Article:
Diet and Stroke Prevention | Points to Remember

Lakkur S, Judd S.
Diet and Stroke: Recent Evidence Supporting a Mediterranean-Style Diet and Food in the Primary Prevention of Stroke. Stroke 2015;May 12:[Epub ahead of print].

The following are five points to remember about diet and stroke prevention:

  1. Stroke is a leading cause of morbidity and mortality, costing an estimated 36.5 billion annually. A Cochrane Review suggests poor diet increases risk for stroke by about 19%. A Mediterranean dietary pattern may reduce risk of stroke. In the PREDIMED study, a secondary analysis noted a significant reduction in relative risk related to a Mediterranean diet (hazard ratio, 0.61; 95% confidence interval [CI], 0.44-0.86).
  2. In regards to individual components of a Mediterranean diet, consumption of fruits and vegetables is associated with reduced risk. A recent meta-analysis noted a 21% risk reduction for those in the highest quintile of fruit and vegetable consumption. It appears that the micronutrients and antioxidants when in the diet, as opposed to supplements, are critical to reducing stroke risk. Both olive oil, tree nuts, and peanuts are associated with risk reduction for stroke. A meta-analysis which included over 35,000 participants observed an 18% risk reduction (95% CI, 0.70-0.96) with a 25-gram increase in olive oil consumption. Three or more servings of nuts per week are also associated with approximately a 10% reduction in risk. Last, legumes are also associated with a similar reduction in stroke risk.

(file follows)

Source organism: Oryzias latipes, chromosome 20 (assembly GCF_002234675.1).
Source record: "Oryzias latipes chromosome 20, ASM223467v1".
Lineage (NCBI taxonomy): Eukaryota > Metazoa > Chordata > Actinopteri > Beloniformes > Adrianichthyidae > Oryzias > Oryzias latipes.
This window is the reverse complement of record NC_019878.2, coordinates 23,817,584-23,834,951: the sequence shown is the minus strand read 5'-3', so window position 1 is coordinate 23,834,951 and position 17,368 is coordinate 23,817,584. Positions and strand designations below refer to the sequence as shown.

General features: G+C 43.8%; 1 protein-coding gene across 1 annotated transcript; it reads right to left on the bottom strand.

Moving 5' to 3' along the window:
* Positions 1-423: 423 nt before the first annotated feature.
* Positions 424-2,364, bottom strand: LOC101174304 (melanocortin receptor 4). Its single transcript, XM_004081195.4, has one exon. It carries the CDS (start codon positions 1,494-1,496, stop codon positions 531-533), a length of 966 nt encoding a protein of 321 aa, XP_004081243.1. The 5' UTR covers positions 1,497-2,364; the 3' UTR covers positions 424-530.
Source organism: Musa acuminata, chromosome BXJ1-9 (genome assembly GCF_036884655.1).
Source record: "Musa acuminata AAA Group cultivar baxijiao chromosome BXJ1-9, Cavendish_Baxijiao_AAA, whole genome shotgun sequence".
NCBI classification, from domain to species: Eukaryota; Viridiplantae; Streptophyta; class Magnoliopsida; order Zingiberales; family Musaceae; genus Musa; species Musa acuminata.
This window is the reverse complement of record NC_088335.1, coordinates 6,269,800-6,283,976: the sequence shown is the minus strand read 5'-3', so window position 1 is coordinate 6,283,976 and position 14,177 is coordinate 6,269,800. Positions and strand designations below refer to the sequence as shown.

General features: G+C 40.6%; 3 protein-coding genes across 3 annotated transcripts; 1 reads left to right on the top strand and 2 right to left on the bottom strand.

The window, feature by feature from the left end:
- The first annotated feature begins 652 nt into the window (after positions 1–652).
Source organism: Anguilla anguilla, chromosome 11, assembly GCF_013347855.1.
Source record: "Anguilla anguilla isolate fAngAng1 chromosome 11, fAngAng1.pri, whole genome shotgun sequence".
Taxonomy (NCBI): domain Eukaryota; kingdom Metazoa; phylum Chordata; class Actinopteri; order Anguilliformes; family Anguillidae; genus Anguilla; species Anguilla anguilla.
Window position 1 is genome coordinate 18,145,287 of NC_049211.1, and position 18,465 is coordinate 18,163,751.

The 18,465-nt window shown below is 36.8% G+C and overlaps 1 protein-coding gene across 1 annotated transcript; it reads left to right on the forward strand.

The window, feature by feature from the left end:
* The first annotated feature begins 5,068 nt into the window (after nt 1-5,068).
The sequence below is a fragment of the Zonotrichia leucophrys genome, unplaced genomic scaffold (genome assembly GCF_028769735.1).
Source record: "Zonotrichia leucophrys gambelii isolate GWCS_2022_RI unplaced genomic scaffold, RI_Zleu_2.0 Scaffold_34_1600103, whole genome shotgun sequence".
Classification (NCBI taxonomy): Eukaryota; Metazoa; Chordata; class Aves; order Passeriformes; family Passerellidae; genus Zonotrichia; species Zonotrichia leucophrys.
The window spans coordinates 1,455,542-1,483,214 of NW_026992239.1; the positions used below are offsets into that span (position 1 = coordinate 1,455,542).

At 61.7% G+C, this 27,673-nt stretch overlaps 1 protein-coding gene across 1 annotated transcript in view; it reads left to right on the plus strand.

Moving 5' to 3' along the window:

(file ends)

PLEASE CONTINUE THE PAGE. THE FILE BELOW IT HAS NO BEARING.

3. Regular consumption of fish is also associated with reduction of stroke risk. A meta-analysis of seven trials noted a relative risk of 0.93 (95% CI, 0.87-0.99) for those in the highest tertile of fish consumption. Omega-3 fatty acid content of fatty fish may account for the risk reduction; however, supplementation with omega-3 fatty acids is not strongly associated with risk reduction.
  4. Alcohol intake is associated with a J-shaped association with low levels of alcohol consumption associated with the lowest stroke risk, whereas moderate drinking was not associated with stroke and heavy drinking was associated with increased risk. Sweetened beverages are associated with increased risk for ischemic stroke, but not hemorrhagic stroke.
  5. In contrast, red meat consumption is associated with increased stroke risk. A meta-analysis of six prospective studies observed one serving per day for processed meat increased risk for stroke by 13% (95% CI, 1.03-1.24). This risk was largely related to ischemic stroke. Association between white meat such as chicken, and stroke risk, is not as clear. In pooled data from the Nurses’ Health Study and the Health Professionals Follow-up Study, replacing a serving of red meat with a serving of poultry reduced risk for stroke by 27%; however, when hemorrhagic and ischemic strokes were examined separately, no association reached statistical significance.

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